150 liters a day: ‘Water - critical part of Ebola patients’ treatment’
RT:How can you describe the current Ebola
situation in Liberia? Are there any positive changes?
Laurent Duvillier: What we see on the ground is that the situation remains extremely concerning, especially the exponentially growing number of cases. But we also see signs of optimism and improvement. This morning I was visiting one of the health centers in one of the urban poor areas, and we see more and more mothers coming, bringing back their children for vaccination. You must know that due to Ebola, and the fear of contagion, all the vaccination campaigns have been interrupted in Liberia. But the routine vaccination for the newborns is continuing. Because of the fear of contagion many mothers were too scared to go to the health centers for the vaccination. It is extremely dangerous for the children because that means that those children are at risk of not being vaccinated against preventable diseases like measles, polio, and pneumonia. They’re at risk of dying from those preventable diseases. So it is extremely important that vaccination continues, and UNICEF is there on the ground providing vaccines in the health centers, and also protection for those who are in the frontlines, those vaccinators, to make sure they themselves are not exposed to the risk of contagion.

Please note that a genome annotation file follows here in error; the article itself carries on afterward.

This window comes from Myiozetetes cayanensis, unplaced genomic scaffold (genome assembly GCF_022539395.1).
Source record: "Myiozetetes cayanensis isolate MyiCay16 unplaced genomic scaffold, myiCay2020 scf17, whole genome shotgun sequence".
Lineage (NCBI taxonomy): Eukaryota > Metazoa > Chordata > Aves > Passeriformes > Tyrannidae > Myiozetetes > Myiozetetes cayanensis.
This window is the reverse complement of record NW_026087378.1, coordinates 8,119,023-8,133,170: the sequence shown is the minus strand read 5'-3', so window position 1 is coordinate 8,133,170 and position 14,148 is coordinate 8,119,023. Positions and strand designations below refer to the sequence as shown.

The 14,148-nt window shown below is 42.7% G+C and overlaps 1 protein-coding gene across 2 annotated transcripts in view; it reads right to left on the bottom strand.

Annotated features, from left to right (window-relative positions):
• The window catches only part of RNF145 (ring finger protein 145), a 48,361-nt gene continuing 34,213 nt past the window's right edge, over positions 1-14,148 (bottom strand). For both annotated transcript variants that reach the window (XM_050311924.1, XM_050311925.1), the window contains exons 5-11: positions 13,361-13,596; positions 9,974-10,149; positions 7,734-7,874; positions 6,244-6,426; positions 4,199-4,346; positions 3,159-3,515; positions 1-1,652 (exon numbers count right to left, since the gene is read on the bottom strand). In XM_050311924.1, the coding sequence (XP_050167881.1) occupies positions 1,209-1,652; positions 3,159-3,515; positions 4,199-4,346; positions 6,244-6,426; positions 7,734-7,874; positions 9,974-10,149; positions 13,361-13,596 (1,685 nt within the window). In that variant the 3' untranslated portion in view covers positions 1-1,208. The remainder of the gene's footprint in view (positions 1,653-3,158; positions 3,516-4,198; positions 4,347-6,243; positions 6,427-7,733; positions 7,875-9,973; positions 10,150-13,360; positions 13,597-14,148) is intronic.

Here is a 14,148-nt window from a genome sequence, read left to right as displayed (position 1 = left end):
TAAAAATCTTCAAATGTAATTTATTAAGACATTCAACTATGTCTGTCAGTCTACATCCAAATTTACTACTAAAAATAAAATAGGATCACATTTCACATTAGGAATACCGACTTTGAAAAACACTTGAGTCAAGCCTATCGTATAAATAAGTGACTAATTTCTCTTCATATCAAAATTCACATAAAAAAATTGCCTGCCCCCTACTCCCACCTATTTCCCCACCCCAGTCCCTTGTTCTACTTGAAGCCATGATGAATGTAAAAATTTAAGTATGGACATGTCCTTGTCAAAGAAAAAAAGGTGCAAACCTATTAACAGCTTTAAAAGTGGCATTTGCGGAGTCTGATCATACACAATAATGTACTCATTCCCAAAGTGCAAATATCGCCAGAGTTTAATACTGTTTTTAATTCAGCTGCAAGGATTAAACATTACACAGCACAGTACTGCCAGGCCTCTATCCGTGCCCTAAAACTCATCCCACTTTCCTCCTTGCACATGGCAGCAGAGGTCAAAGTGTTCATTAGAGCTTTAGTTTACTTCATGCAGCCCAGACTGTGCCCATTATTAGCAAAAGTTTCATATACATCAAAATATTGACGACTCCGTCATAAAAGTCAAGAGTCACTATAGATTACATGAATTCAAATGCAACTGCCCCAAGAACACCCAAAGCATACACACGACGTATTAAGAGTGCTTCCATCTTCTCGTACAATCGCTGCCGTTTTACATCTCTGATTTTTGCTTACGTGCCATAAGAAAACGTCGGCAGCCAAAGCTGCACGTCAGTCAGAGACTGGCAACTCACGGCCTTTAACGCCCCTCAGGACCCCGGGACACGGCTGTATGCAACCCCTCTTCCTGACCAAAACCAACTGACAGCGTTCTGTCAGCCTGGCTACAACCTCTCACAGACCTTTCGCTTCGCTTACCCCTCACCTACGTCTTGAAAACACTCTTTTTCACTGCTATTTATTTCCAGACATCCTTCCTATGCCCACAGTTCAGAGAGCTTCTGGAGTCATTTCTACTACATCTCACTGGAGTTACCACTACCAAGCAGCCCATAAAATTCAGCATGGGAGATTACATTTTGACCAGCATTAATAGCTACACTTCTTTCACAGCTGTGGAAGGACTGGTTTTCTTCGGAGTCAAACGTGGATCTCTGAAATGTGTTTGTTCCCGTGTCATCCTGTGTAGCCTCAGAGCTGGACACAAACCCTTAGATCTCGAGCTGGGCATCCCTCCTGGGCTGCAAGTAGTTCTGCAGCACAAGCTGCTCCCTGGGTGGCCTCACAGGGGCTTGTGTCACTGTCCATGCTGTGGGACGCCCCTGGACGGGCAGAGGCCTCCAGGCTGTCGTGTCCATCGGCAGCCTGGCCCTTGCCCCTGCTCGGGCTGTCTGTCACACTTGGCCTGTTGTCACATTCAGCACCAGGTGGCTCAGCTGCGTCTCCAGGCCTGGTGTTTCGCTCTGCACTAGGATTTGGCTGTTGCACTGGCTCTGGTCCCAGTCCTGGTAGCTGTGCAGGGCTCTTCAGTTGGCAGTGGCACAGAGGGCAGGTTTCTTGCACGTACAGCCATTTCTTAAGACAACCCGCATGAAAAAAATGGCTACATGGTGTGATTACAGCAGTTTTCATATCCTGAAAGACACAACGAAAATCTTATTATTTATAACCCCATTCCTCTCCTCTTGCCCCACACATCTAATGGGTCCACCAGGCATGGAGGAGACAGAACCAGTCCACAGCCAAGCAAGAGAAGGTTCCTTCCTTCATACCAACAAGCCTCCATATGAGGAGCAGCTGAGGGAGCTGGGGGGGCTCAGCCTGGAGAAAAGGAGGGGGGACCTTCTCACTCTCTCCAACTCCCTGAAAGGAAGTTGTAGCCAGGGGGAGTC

RT:How significant is the role of water in the Ebola treatment?
LD: Water is a critical part of the treatment to the Ebola patients. It is a life blood of the Ebola treatment units. We always talk about the medical treatment which is important but we often overlook the importance of safe water. One Ebola patient needs every day 150 liters of safe water. This water will be used for drinking but also is needed to wash clothes, wash hands, and also to disinfect bodies and the outfits used by the medical doctors and nurses. So the quantity of water that we need every day for each patient is very, very high, in a country where in normal times every citizen has access to 15 liters of safe water per day. That means we need to ensure that 10 times the quantity of safe water is accessible for this Ebola treatment unit. UNICEF is in charge of coordinating this supply of safe water. It is very important humanitarian challenge to ensure this access to safe water. Every day, 24 hours a day, seven days a week -- it is a big, big challenge.
RT:So what has already been done by UNICEF and some other organizations as well?
LD: A lot has been done, and now with the increase number of cases and new Ebola treatment units being opened, we see the increased need for safe water. So we are looking for different possibilities, we are drilling blowholes, and we are also dealing with water companies to ensure that there will be no interruption. There are two concerns: ensuring that there will be no interruption in supplying water and ensuring the quality of the water that is being supplied. It is very important that it is safe, drinkable water. Those are the two concerns UNICEF is working on currently.